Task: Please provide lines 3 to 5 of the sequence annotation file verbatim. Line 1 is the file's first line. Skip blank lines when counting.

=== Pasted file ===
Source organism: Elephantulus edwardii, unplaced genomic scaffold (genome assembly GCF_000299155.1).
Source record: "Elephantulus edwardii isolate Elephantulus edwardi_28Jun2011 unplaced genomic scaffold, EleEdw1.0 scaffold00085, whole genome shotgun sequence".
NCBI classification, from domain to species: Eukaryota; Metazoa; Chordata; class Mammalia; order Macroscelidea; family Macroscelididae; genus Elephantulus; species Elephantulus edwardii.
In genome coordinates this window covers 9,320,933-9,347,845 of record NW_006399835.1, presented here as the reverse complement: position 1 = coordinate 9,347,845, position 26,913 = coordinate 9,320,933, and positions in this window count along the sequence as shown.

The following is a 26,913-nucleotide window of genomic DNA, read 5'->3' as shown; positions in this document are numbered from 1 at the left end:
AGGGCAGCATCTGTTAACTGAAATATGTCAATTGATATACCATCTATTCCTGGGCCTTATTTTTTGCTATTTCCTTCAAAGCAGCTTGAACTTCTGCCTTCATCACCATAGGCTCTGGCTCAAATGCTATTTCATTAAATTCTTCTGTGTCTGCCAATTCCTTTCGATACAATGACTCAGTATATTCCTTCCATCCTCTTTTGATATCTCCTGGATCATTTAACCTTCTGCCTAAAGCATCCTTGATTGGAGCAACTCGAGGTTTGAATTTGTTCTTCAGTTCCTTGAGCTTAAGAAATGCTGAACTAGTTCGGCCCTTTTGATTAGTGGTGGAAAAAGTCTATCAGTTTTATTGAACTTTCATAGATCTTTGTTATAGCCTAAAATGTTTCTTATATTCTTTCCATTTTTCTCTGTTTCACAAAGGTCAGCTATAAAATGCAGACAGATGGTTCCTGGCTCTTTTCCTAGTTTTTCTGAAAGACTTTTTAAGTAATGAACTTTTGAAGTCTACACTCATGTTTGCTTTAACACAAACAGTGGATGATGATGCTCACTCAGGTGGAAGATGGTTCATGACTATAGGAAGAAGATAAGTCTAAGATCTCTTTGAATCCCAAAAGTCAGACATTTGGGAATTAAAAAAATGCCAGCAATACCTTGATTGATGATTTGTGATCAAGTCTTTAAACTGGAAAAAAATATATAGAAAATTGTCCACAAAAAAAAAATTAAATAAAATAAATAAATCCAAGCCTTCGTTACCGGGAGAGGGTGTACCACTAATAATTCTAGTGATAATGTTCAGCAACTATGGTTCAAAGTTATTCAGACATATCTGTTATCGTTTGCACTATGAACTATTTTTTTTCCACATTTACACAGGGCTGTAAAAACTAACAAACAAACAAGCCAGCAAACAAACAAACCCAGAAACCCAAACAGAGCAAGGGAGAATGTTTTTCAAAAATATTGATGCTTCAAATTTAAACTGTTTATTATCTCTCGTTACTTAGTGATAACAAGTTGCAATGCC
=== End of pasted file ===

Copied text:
NCBI classification, from domain to species: Eukaryota; Metazoa; Chordata; class Mammalia; order Macroscelidea; family Macroscelididae; genus Elephantulus; species Elephantulus edwardii.
In genome coordinates this window covers 9,320,933-9,347,845 of record NW_006399835.1, presented here as the reverse complement: position 1 = coordinate 9,347,845, position 26,913 = coordinate 9,320,933, and positions in this window count along the sequence as shown.

The following is a 26,913-nucleotide window of genomic DNA, read 5'->3' as shown; positions in this document are numbered from 1 at the left end: